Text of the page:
External Articles | Posted: June 5, 2015
The dark, untold story of transgenderism
10 years after? Mental difficulties, and then it gets worse
By Gina Loudon
WorldNetDaily, June 4, 2015
Unfortunately, the tragedy of sexual-reassignment surgery has a sordid history.
The heinous idea began with well-known sexual-perversion advocate Alfred Kinsey. Contending that people are "sexual from birth," he used experiments on babies during World War II. His legacy stands largely unchallenged today by the American Medical Association, despite his advocacy of bestiality, pedophilia, sadomasochism and incest.
"Kinsey has given the sexual revolutionists their license to sexually pervert our culture," said Judith Reisman, author of "Kinsey, Crimes and Consequences" and director of the Liberty School for Child Protection.
In an interview with WND, she said, "We have a sexual revolution brought about by sexual revolutionaries."
Walt Heyer, author of "Paper Genders" & "Gender, Lies and Suicide," tells the secret that the medical journals are not telling and that news media today are largely ignoring in glorifying sexual reassignment and transsexualism.
Following Kinsey and his understudy, Harry Benjamin, Dr. John Money took up the sexual revolutionary mantle. In 1967, he was asked by a set of broken-hearted parents to simply repair a botched circumcision on their baby, a twin. Money convinced the trusting and distraught couple to raise the boy as a girl due to his "damaged" gender. He removed David's genitalia, and David was raised as "Brenda."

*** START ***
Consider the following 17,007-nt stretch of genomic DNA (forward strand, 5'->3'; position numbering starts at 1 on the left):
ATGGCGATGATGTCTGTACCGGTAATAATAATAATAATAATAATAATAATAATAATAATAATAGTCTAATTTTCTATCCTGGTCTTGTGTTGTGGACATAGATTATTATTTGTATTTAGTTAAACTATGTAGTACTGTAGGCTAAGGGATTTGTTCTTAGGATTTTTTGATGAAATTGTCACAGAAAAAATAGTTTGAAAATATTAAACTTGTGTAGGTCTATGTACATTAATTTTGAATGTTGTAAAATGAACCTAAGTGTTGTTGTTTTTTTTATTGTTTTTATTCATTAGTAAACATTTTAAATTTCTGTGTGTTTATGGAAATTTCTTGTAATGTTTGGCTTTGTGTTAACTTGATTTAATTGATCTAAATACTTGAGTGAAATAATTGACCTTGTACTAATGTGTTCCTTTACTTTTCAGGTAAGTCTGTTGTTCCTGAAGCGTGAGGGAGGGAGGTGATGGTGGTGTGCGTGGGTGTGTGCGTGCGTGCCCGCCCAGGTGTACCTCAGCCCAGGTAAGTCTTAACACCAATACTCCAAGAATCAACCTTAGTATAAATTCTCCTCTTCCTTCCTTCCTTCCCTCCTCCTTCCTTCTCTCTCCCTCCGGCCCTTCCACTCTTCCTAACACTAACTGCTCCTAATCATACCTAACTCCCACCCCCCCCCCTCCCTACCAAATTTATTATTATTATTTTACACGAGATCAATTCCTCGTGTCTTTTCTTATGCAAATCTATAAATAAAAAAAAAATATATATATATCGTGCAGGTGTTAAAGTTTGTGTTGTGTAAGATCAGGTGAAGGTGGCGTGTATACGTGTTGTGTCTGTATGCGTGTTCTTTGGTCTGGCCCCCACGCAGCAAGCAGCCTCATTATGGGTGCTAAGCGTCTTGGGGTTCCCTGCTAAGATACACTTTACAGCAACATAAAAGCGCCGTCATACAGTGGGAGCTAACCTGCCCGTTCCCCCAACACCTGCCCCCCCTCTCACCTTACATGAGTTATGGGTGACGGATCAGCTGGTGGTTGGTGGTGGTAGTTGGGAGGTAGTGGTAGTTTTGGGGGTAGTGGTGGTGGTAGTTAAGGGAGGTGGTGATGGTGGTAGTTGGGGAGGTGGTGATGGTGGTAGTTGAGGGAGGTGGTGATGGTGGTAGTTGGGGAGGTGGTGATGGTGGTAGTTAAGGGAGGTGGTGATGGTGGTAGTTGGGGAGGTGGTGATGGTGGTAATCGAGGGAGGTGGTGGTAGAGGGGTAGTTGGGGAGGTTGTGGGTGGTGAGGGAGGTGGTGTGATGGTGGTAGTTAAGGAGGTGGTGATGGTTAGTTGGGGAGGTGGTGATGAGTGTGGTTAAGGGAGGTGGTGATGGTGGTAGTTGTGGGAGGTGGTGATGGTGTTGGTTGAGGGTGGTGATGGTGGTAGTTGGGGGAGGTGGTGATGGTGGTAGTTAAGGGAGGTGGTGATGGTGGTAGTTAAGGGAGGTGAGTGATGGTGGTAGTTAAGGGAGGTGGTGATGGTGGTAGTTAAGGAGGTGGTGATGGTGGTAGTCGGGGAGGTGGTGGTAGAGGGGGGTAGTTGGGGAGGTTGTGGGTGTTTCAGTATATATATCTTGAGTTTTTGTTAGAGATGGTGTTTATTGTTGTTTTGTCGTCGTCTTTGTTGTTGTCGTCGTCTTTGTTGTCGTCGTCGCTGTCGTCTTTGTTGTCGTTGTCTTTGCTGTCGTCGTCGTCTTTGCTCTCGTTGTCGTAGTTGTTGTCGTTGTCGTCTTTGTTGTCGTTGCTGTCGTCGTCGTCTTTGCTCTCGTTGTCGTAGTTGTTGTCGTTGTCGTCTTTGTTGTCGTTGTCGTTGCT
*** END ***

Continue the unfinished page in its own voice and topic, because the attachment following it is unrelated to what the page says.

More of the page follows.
Read the first person story of someone who doesn't exist - at least according to "gay" advocates. Janet Boynes has written "Called Out: A Former Lesbian's Discovery of Freedom" about her departure from a 14-year walk in same-sex relationships.
Glowing medical journal reports that followed (and are still cited today) were nothing more than the medical industry circling wagons.
By age 12, David was severely depressed. By 14, his parents told him about the surgery and he begged to be made whole again. He underwent yet another surgery to try to reverse the damage done to him by Dr. Money and his Kinseyan colleagues but continued to be haunted by it all.
It was later reported that Dr. Money had sexually molested both of the twin boys the during "exam" procedures, and he forced them to have incestuous sexual activities with one another, at the tender age of 7.
Ultimately, both brothers committed suicide within months of one another.
Though tragic, this isn't the only story of its kind. Dr. Paul McHugh, a former psychiatrist in chief at Johns Hopkins Hospital and author of "Try to Remember: Psychiatry's Clash over Meaning, Memory, and Mind," says that the heart of the problem is confusion over the nature of the transgendered.
In a Wall Street Journal commentary, McHugh calls a sex change "biologically impossible."
He cites a 2011 study at the Karolinska Institute in Sweden that followed 324 people for up to 30 years who had sex-reassignment surgery. The study showed that about 10 years after the surgery, transgendered people began to have increased mental difficulties. As they progressed through life, their suicide mortality rose almost 20 times above the comparable nontransgender population. McHugh points to the data as evidence that the high suicide rate trumps the typical surgery prescription propagated by many as the answer to gender confusion.